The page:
The Juneau Planning Commission considered a request Tuesday by Jan Van Dort to subdivide 36 acres along Stephens Passage on Douglas Island into 10-acre lots.
The property is at the halfway point on the west side of Douglas Island and includes Hilda Cove.
Van Dort said he plans to individually sell the lots once the subdivision is approved. He declined Tuesday to give a selling price, but said a conservation organization has expressed "strong interest" in purchasing the entire property.
Van Dort declined to name the organization.
The Planning Commission approved the subdivision Tuesday with a list of conditions that include 50-foot development setbacks from two salmon spawning streams and a walking path along the beach.
Retired biologist Brenda Wright spoke Tuesday with concern for fish habitat along Hilda Creek.
Speaking of the fish spawning there, Wright said no other stream with similar habitat exists within 20 miles. She suggested a 200-foot setback from the streams instead of 50.
The state Department of Fish and Game also expressed concern for wildlife habitat in a letter to the city. The state biologist also wrote that Hilda Cove is the most sheltered anchorage on the west side of the island and is a popular spot with kayakers, hikers, hunters, trappers and fishermen.
Van Dort said in a March letter to the city planning department that he considers recreational pursuits on the property to be criminal trespass and that "people have no more right to picnic, hunt, fish, hike, camp or whatever on the property than I have to sleep in your living room."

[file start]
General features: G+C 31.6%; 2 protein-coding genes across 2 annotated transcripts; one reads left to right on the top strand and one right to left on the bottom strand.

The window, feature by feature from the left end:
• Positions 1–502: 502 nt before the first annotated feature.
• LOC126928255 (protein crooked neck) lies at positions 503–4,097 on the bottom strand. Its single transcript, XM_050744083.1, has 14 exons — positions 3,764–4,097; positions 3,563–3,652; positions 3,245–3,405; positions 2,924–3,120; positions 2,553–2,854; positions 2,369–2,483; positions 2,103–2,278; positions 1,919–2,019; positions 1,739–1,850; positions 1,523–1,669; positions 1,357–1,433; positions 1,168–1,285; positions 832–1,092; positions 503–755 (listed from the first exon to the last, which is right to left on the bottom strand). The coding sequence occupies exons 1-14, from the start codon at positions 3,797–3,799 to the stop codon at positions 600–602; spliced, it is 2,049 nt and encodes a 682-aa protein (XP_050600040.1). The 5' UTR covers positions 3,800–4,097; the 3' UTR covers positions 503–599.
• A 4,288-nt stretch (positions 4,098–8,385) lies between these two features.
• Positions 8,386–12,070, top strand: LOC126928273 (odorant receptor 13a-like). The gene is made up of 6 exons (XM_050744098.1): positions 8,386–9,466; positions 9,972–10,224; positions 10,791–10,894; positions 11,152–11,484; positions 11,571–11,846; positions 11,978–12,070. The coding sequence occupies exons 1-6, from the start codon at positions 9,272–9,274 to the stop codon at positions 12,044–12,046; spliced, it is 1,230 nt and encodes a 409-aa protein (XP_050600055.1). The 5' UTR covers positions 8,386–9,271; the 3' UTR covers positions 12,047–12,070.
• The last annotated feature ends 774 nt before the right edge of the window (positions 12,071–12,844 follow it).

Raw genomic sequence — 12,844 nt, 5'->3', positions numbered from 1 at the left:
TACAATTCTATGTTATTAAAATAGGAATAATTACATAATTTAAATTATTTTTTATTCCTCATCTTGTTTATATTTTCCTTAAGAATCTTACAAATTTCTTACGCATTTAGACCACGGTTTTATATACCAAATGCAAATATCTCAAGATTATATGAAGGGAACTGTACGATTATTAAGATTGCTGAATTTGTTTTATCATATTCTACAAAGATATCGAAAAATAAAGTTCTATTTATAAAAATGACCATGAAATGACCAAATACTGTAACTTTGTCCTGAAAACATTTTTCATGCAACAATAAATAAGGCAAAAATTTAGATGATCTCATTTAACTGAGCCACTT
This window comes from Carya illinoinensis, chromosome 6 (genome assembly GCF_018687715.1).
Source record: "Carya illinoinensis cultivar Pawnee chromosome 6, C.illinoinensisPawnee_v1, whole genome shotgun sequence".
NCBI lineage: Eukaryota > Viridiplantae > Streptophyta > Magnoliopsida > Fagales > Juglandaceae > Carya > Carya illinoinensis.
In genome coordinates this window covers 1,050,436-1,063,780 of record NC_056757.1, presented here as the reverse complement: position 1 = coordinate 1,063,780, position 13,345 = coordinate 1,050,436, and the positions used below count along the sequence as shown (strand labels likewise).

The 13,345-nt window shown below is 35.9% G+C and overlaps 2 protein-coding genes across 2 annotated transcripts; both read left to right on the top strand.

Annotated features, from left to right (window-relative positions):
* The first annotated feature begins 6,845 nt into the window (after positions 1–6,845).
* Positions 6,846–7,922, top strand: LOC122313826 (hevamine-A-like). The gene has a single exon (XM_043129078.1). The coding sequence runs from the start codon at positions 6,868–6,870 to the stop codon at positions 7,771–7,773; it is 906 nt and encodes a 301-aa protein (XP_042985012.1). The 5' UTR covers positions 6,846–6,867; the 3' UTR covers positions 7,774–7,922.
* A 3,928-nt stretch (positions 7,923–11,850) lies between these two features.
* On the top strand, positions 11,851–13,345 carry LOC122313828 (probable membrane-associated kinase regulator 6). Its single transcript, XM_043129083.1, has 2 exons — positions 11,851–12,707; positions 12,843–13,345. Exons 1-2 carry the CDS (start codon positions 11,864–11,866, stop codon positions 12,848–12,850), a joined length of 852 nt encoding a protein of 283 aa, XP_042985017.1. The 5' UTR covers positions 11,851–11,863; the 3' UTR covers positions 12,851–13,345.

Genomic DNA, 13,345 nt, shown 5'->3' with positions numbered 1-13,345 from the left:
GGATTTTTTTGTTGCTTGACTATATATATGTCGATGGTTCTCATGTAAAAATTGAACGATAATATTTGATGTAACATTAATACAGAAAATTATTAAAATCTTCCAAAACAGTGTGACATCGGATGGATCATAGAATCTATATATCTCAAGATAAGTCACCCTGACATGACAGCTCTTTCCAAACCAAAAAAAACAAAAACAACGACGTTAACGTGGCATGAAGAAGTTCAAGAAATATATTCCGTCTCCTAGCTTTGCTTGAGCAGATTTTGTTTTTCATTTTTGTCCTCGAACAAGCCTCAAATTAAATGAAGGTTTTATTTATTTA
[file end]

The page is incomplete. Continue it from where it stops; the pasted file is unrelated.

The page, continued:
The property is about 10 miles from the end of North Douglas Highway, and any new developments would be accessed by boat.
The property was part of the Tongass National Forest until 1923, when John F. McDonald homesteaded it. The property is bordered by Goldbelt Corp., U.S. Forest Service and city of Juneau land.
Noting that surrounding property includes Native allotments, Lorie Wallace said Tuesday that Alaska Natives consider parts of Van Dort's property a sacred area. Wallace said she would not explain her statement, but added that Hilda Cove "is where we gathered and put up fish forever."
Van Dort responded that aboriginal claims could not affect his title to the property.
"That's just not the way it works," he said.
Planning Commissioner Victor Scarano suggested Van Dort be more sensitive to differing ideas about property rights.
The meeting was the first of a two-part process required for major subdivisions under city law. To continue the process, Van Dort could address the conditions outlined by staff, then go before the Planning Commission for final approval.
Timing on a final meeting depends on Van Dort, city planner Daniel Sexton said.
Contact reporter Kim Marquisat 523-2279 or e-mail email@example.com.
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